BCE 514 – Pre-practicum in Counseling. Three hours. An experiential course involving applied elements of theoretical models and customary helping skills to orient and prepare students for their initial supervised work with counseling clients.

BCE 515 – Practicum in Counseling I. Three hours. Prerequisite: BCE 514 and permission of the faculty. Laboratory training in attending, listening, and influencing skills. Supervised experience in counseling.

BCE 516 – Practicum in Counseling II. Three hours. Prerequisites: BCE 515 and permission of the faculty. Supervised practice in counseling.

BCE 521 – Group Procedures in Counseling and Guidance. Three hours. Prerequisite: Permission of the faculty. Background in group methods, including group guidance, group counseling, and group dynamics. One-half of class time is spent in a laboratory experience during which each student is provided an opportunity to function in a group.

BCE 522 – Individual and Group Appraisal. Three hours. Prerequisite: BER 540. An overview of measurement methods, practice in administration and interpretation of standardized tests, and evaluation of tests and testing programs for counseling and guidance.

BCE 523 – Program Development and Management. Three hours. An examination of the organization and implementation of the guidance functions of schools and the guidance responsibilities of counselors, teachers, and administrators.

BCE 525 – Internship in School and Community Counseling. Three to twelve hours. Prerequisite: Permission of the faculty. Supervised field experience in an appropriate job setting.

BCE 650 – Counseling Strategies for Family Relationships. Three hours. Prerequisite: BCE 512 or permission of the instructor. Examination of theoretical and applied elements of systemic intervention with troubled families.

BCE 611 Multicultural Approaches to Counseling. Three hours.

Prerequisites: Majors only or with instructor permission. This course is designed to introduce students to multicultural issues unique to counseling and other helping professions.

BER 500 – Introduction to Educational Research. Three hours. An overview of the research process, primarily for master’s students.

BER 540 – Statistical Methods in Education. Three hours. Descriptive and basic inferential statistics, including graphs, frequency distributions central tendency, dispersion , correlation, and hypothesis testing. Computer applications are included.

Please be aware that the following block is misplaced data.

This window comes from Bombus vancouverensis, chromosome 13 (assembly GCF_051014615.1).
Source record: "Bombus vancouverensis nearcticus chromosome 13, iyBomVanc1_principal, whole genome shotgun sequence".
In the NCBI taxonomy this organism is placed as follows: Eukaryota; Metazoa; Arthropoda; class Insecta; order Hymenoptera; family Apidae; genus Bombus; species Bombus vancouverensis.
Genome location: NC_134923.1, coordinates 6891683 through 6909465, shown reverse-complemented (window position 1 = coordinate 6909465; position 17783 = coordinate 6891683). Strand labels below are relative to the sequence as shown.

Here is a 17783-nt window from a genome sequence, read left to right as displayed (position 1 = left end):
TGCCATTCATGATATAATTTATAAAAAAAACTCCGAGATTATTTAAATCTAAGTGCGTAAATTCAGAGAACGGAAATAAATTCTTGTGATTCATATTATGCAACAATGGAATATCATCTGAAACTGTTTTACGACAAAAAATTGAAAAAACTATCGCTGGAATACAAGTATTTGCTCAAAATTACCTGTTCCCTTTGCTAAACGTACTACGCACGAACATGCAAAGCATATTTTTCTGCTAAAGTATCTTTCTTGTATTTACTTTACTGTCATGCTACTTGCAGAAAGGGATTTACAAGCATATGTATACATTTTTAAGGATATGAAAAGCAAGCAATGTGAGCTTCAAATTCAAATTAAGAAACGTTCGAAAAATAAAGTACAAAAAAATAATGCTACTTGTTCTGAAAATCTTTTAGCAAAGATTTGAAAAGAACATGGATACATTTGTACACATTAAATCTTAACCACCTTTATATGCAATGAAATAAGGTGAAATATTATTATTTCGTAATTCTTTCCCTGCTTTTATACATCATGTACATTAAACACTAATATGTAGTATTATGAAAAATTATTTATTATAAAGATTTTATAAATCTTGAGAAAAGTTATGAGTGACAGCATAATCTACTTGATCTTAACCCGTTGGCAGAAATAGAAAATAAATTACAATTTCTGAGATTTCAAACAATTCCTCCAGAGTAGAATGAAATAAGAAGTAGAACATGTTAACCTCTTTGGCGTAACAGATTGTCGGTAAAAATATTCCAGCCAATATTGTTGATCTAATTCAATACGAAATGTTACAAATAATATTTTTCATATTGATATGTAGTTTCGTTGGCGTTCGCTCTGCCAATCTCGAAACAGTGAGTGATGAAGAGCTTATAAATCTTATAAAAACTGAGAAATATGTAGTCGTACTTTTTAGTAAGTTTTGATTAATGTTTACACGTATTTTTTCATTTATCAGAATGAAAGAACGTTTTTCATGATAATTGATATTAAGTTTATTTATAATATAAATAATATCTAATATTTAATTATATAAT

BEP 550 – Life span Development. Three hours. A study of principles and concepts of physical, cognitive personality, and social development from conception through death.

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The Department of Special Education and Multiple Abilities (SPMA) prepares students to serve as reflective decision makers in instructional settings for exceptional learners. Read more
The Department of Special Education and Multiple Abilities (SPMA) prepares students to serve as reflective decision makers in instructional settings for exceptional learners. The SPMA faculty believe that a teacher preparation program should emphasize roles and responsibilities that integrate the strengths of learners, parents, general education teachers, special education teachers, related service professionals, and the community. A combination of learning opportunities that include a coordinated knowledge base, diverse school-based practicums, and internship experiences are designed to facilitate the development of logical, critical, and reflective thinking skills. These skills will enable students to synthesize information and conceptualize knowledge that prepare them as future educators to effectively plan, develop, problem solve, and implement programs for diverse learners.

Visit the website http://education.ua.edu/academics/spema/

Based on the fundamental belief that success is a function of the interaction between the individual and the environment, the over-arching goal of teacher education programs offered by the Program in Special Education and Multiple Abilities at The University of Alabama is the development, validation, and use of techniques for maximizing students’ (with and without exceptionalities) attainment of their full potential.